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Munich, Germany

The Technische Universität München is a research university with campuses in Munich, Garching and Freising-Weihenstephan. It is a member of TU9, an incorporated society of the largest and most notable German institutes of technology. Wikipedia.

Lang K.,Medical Research Council Laboratory of Molecular Biology | Chin J.W.,TU Munich
Chemical Reviews

A range of chemoselective reactions have been used to label isolated biomolecules, cell surface biomolecules, and intracellular biomolecules at physiological temperatures and pressures. Many of these reactions proceed under aqueous conditions and produce nontoxic or no byproducts. The rates of these chemoselective reactions span 9 orders of magnitude and the recent development of rapid reactions promises applications of labeling to previously inaccessible biological problems. The development of reactions that are chemoselective and rapid under biologically relevant conditions is being rapidly translated into approaches for selective protein labeling in cells and animals via genetic code expansion. Although genetic code expansion approaches commonly direct unnatural amino acid incorporation in response to the amber codon, there appears to be minimal background labeling resulting from incorporation and labeling at endogenous amber codons in E. coli. Source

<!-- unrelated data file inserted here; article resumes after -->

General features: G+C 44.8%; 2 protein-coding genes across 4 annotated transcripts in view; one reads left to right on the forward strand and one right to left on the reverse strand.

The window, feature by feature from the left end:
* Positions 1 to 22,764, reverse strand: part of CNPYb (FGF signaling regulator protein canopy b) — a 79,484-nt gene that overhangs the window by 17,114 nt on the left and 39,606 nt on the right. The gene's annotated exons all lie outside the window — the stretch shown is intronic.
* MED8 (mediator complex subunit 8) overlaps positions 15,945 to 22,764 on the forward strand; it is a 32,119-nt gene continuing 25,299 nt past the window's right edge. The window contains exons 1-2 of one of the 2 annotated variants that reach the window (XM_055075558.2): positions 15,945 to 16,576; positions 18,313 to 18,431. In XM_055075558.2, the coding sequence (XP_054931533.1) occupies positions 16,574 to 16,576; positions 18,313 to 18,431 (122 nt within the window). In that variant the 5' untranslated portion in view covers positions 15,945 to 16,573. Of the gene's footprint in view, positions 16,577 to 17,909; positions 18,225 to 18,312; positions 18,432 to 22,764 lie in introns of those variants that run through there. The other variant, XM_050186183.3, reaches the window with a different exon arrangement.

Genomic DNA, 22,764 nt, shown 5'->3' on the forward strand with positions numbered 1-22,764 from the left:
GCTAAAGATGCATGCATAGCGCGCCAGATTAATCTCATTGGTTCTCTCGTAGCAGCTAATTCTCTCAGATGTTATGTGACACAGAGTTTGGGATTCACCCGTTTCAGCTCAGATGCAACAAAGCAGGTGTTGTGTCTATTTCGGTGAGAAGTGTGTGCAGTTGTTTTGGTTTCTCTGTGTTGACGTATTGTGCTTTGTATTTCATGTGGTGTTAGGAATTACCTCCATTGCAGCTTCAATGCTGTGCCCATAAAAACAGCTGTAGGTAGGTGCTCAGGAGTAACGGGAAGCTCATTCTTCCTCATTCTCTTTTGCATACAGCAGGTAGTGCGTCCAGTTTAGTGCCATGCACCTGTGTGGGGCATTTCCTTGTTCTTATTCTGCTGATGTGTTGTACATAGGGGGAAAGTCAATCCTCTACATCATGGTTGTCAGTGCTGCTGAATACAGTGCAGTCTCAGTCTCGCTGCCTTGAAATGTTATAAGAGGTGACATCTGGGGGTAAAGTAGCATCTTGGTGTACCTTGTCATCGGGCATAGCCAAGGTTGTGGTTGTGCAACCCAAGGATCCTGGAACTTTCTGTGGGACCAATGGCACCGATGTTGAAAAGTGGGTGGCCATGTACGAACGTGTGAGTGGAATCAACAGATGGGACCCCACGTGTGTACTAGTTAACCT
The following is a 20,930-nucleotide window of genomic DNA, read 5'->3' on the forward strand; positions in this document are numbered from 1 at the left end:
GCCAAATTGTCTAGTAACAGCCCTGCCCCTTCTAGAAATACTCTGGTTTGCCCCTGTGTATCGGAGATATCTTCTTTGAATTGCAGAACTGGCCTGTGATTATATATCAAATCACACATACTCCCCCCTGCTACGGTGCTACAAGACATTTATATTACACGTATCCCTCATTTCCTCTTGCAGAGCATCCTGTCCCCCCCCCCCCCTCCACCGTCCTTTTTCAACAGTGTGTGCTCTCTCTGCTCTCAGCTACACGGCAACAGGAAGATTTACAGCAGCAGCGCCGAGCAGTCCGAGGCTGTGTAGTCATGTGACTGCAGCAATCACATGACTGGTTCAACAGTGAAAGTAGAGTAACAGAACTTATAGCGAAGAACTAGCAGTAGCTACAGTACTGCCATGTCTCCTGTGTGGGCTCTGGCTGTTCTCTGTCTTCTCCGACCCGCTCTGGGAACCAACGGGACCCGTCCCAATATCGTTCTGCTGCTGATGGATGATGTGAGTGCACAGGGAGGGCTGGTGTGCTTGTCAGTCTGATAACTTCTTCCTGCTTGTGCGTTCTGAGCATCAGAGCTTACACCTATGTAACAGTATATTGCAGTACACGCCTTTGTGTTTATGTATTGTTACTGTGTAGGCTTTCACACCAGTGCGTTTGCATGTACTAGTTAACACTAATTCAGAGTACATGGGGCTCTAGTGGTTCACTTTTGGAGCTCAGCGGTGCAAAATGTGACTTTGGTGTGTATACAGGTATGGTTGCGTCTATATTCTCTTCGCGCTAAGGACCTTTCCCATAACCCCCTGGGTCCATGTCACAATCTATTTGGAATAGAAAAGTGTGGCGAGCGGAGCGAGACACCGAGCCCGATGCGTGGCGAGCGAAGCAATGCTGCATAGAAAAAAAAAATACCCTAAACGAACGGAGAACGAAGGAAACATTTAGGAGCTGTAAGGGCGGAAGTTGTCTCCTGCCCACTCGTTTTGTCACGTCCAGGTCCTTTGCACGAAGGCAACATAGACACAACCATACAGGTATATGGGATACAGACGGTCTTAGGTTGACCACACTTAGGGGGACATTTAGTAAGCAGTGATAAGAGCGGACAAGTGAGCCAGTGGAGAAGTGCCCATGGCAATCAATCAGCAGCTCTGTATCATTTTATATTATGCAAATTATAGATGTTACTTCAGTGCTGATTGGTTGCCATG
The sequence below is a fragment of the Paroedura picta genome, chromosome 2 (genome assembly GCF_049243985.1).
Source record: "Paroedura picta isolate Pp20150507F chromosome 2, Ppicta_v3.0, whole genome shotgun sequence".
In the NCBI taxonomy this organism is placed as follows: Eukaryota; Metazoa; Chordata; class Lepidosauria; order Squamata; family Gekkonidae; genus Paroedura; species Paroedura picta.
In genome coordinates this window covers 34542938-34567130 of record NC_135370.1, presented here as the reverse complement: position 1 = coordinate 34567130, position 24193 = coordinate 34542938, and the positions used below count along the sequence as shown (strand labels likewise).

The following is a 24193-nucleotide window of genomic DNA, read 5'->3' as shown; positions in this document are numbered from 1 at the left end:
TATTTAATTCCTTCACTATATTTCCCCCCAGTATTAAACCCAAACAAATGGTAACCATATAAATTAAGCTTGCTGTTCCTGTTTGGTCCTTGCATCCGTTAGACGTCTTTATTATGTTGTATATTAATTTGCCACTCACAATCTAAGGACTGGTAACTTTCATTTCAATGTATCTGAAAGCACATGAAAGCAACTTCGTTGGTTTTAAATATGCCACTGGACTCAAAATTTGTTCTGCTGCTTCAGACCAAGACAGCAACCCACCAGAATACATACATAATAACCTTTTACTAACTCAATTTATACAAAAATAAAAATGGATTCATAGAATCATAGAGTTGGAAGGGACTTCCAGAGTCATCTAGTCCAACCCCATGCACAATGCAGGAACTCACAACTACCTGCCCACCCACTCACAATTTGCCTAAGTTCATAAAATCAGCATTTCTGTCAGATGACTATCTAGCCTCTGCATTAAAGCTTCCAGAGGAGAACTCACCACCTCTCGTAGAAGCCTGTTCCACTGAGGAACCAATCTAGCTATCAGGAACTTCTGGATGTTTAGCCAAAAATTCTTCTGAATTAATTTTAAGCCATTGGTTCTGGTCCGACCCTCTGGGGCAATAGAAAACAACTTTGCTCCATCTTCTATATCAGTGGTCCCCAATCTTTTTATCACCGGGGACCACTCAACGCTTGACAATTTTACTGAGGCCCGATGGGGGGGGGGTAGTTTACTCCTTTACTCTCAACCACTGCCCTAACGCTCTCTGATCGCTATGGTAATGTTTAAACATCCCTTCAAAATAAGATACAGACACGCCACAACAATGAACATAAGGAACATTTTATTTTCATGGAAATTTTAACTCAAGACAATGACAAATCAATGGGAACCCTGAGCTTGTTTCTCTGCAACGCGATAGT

Hagler P.,TU Munich
Physics Reports

This is a review of hadron structure physics from lattice QCD. Throughout this report, we place emphasis on the contribution of lattice results to our understanding of a number of fundamental physics questions related to, for example, the origin and distribution of the charge, magnetization, momentum and spin of hadrons. Following an introduction to some of the most important hadron structure observables, we summarize the methods and techniques employed for their calculation in lattice QCD. We briefly discuss the status of relevant chiral perturbation theory calculations needed for controlled extrapolations of the lattice results to the physical point. In the main part of this report, we give an overview of lattice calculations on hadron form factors, moments of (generalized) parton distributions, moments of hadron distribution amplitudes, and other important hadron structure observables. Whenever applicable, we compare with results from experiment and phenomenology, taking into account systematic uncertainties in the lattice computations. Finally, we discuss promising results based on new approaches, ideas and techniques, and close with remarks on future perspectives of the field. © 2009 Elsevier B.V. Source